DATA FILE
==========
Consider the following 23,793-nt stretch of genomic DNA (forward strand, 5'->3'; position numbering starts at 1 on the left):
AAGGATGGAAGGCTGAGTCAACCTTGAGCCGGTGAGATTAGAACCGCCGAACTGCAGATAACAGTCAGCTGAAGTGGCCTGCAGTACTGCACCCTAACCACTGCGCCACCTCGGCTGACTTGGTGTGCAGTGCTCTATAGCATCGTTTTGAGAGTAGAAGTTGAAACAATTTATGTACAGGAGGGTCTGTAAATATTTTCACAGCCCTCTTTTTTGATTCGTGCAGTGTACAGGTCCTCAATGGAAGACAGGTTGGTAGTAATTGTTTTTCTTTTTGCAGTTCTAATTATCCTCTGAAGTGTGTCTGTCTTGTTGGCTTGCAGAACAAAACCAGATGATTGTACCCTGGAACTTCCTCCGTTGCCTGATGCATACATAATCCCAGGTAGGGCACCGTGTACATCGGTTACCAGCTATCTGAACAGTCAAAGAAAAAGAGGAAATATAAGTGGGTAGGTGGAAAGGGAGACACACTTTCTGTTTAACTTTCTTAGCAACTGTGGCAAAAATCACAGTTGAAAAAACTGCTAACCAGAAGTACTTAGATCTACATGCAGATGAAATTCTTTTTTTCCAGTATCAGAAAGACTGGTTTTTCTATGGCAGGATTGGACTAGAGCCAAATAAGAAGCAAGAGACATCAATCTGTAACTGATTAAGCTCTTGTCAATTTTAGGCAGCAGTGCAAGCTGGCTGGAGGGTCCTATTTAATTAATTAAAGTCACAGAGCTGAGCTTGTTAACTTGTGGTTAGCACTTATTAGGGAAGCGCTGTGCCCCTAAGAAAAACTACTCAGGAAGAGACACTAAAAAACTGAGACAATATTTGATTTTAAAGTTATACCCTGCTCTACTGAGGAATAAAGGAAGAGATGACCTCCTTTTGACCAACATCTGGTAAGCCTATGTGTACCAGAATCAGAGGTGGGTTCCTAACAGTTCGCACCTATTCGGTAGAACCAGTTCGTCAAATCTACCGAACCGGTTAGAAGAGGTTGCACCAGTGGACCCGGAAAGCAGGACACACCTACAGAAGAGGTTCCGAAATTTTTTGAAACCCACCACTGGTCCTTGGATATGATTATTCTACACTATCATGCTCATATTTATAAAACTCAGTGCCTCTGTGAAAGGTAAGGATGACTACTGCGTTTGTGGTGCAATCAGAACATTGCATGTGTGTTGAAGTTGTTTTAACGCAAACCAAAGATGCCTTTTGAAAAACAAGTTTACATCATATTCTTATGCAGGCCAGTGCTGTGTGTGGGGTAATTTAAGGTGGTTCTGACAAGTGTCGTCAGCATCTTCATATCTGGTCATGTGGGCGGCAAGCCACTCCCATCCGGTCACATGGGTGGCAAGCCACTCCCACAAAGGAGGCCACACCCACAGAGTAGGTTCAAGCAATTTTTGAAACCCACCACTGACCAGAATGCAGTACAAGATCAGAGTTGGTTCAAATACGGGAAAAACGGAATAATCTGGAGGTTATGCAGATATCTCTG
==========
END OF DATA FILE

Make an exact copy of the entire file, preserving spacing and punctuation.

Consider the following 23,793-nt stretch of genomic DNA (forward strand, 5'->3'; position numbering starts at 1 on the left):
AAGGATGGAAGGCTGAGTCAACCTTGAGCCGGTGAGATTAGAACCGCCGAACTGCAGATAACAGTCAGCTGAAGTGGCCTGCAGTACTGCACCCTAACCACTGCGCCACCTCGGCTGACTTGGTGTGCAGTGCTCTATAGCATCGTTTTGAGAGTAGAAGTTGAAACAATTTATGTACAGGAGGGTCTGTAAATATTTTCACAGCCCTCTTTTTTGATTCGTGCAGTGTACAGGTCCTCAATGGAAGACAGGTTGGTAGTAATTGTTTTTCTTTTTGCAGTTCTAATTATCCTCTGAAGTGTGTCTGTCTTGTTGGCTTGCAGAACAAAACCAGATGATTGTACCCTGGAACTTCCTCCGTTGCCTGATGCATACATAATCCCAGGTAGGGCACCGTGTACATCGGTTACCAGCTATCTGAACAGTCAAAGAAAAAGAGGAAATATAAGTGGGTAGGTGGAAAGGGAGACACACTTTCTGTTTAACTTTCTTAGCAACTGTGGCAAAAATCACAGTTGAAAAAACTGCTAACCAGAAGTACTTAGATCTACATGCAGATGAAATTCTTTTTTTCCAGTATCAGAAAGACTGGTTTTTCTATGGCAGGATTGGACTAGAGCCAAATAAGAAGCAAGAGACATCAATCTGTAACTGATTAAGCTCTTGTCAATTTTAGGCAGCAGTGCAAGCTGGCTGGAGGGTCCTATTTAATTAATTAAAGTCACAGAGCTGAGCTTGTTAACTTGTGGTTAGCACTTATTAGGGAAGCGCTGTGCCCCTAAGAAAAACTACTCAGGAAGAGACACTAAAAAACTGAGACAATATTTGATTTTAAAGTTATACCCTGCTCTACTGAGGAATAAAGGAAGAGATGACCTCCTTTTGACCAACATCTGGTAAGCCTATGTGTACCAGAATCAGAGGTGGGTTCCTAACAGTTCGCACCTATTCGGTAGAACCAGTTCGTCAAATCTACCGAACCGGTTAGAAGAGGTTGCACCAGTGGACCCGGAAAGCAGGACACACCTACAGAAGAGGTTCCGAAATTTTTTGAAACCCACCACTGGTCCTTGGATATGATTATTCTACACTATCATGCTCATATTTATAAAACTCAGTGCCTCTGTGAAAGGTAAGGATGACTACTGCGTTTGTGGTGCAATCAGAACATTGCATGTGTGTTGAAGTTGTTTTAACGCAAACCAAAGATGCCTTTTGAAAAACAAGTTTACATCATATTCTTATGCAGGCCAGTGCTGTGTGTGGGGTAATTTAAGGTGGTTCTGACAAGTGTCGTCAGCATCTTCATATCTGGTCATGTGGGCGGCAAGCCACTCCCATCCGGTCACATGGGTGGCAAGCCACTCCCACAAAGGAGGCCACACCCACAGAGTAGGTTCAAGCAATTTTTGAAACCCACCACTGACCAGAATGCAGTACAAGATCAGAGTTGGTTCAAATACGGGAAAAACGGAATAATCTGGAGGTTATGCAGATATCTCTG